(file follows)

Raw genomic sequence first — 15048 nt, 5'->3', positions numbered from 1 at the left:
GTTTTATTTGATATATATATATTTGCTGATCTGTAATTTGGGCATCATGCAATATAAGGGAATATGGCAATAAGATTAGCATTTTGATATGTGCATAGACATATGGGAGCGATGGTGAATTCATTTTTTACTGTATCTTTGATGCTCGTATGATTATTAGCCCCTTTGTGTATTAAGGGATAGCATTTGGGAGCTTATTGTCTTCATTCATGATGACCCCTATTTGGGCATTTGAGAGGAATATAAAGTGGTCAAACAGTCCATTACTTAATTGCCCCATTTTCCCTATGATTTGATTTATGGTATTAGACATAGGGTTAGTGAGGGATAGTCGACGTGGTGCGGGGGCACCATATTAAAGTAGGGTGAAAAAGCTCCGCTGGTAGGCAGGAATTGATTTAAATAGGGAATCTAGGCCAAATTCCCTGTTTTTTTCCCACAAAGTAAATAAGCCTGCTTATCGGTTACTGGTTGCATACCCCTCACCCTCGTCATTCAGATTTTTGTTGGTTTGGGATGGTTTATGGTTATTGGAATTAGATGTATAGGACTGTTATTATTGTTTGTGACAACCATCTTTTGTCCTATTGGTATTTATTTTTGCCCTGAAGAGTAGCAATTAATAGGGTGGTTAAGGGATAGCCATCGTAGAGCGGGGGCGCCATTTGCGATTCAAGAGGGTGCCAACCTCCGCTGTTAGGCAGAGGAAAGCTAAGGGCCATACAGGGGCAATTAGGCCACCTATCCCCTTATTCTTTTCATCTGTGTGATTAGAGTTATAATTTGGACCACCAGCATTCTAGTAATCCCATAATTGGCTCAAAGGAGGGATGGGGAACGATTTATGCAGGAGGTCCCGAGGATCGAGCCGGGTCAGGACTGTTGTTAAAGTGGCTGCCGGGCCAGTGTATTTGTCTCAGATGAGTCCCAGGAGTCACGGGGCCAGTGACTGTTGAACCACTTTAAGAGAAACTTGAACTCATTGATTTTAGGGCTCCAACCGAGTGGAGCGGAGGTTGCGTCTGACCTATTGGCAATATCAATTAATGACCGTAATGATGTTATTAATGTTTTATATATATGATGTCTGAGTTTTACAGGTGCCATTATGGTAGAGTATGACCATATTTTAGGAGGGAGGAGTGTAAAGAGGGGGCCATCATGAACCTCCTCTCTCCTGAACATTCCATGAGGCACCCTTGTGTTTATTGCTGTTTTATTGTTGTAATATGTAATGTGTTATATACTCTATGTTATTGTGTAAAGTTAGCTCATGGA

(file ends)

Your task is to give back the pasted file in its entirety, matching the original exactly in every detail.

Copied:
Raw genomic sequence first — 15048 nt, 5'->3', positions numbered from 1 at the left:
GTTTTATTTGATATATATATATTTGCTGATCTGTAATTTGGGCATCATGCAATATAAGGGAATATGGCAATAAGATTAGCATTTTGATATGTGCATAGACATATGGGAGCGATGGTGAATTCATTTTTTACTGTATCTTTGATGCTCGTATGATTATTAGCCCCTTTGTGTATTAAGGGATAGCATTTGGGAGCTTATTGTCTTCATTCATGATGACCCCTATTTGGGCATTTGAGAGGAATATAAAGTGGTCAAACAGTCCATTACTTAATTGCCCCATTTTCCCTATGATTTGATTTATGGTATTAGACATAGGGTTAGTGAGGGATAGTCGACGTGGTGCGGGGGCACCATATTAAAGTAGGGTGAAAAAGCTCCGCTGGTAGGCAGGAATTGATTTAAATAGGGAATCTAGGCCAAATTCCCTGTTTTTTTCCCACAAAGTAAATAAGCCTGCTTATCGGTTACTGGTTGCATACCCCTCACCCTCGTCATTCAGATTTTTGTTGGTTTGGGATGGTTTATGGTTATTGGAATTAGATGTATAGGACTGTTATTATTGTTTGTGACAACCATCTTTTGTCCTATTGGTATTTATTTTTGCCCTGAAGAGTAGCAATTAATAGGGTGGTTAAGGGATAGCCATCGTAGAGCGGGGGCGCCATTTGCGATTCAAGAGGGTGCCAACCTCCGCTGTTAGGCAGAGGAAAGCTAAGGGCCATACAGGGGCAATTAGGCCACCTATCCCCTTATTCTTTTCATCTGTGTGATTAGAGTTATAATTTGGACCACCAGCATTCTAGTAATCCCATAATTGGCTCAAAGGAGGGATGGGGAACGATTTATGCAGGAGGTCCCGAGGATCGAGCCGGGTCAGGACTGTTGTTAAAGTGGCTGCCGGGCCAGTGTATTTGTCTCAGATGAGTCCCAGGAGTCACGGGGCCAGTGACTGTTGAACCACTTTAAGAGAAACTTGAACTCATTGATTTTAGGGCTCCAACCGAGTGGAGCGGAGGTTGCGTCTGACCTATTGGCAATATCAATTAATGACCGTAATGATGTTATTAATGTTTTATATATATGATGTCTGAGTTTTACAGGTGCCATTATGGTAGAGTATGACCATATTTTAGGAGGGAGGAGTGTAAAGAGGGGGCCATCATGAACCTCCTCTCTCCTGAACATTCCATGAGGCACCCTTGTGTTTATTGCTGTTTTATTGTTGTAATATGTAATGTGTTATATACTCTATGTTATTGTGTAAAGTTAGCTCATGGA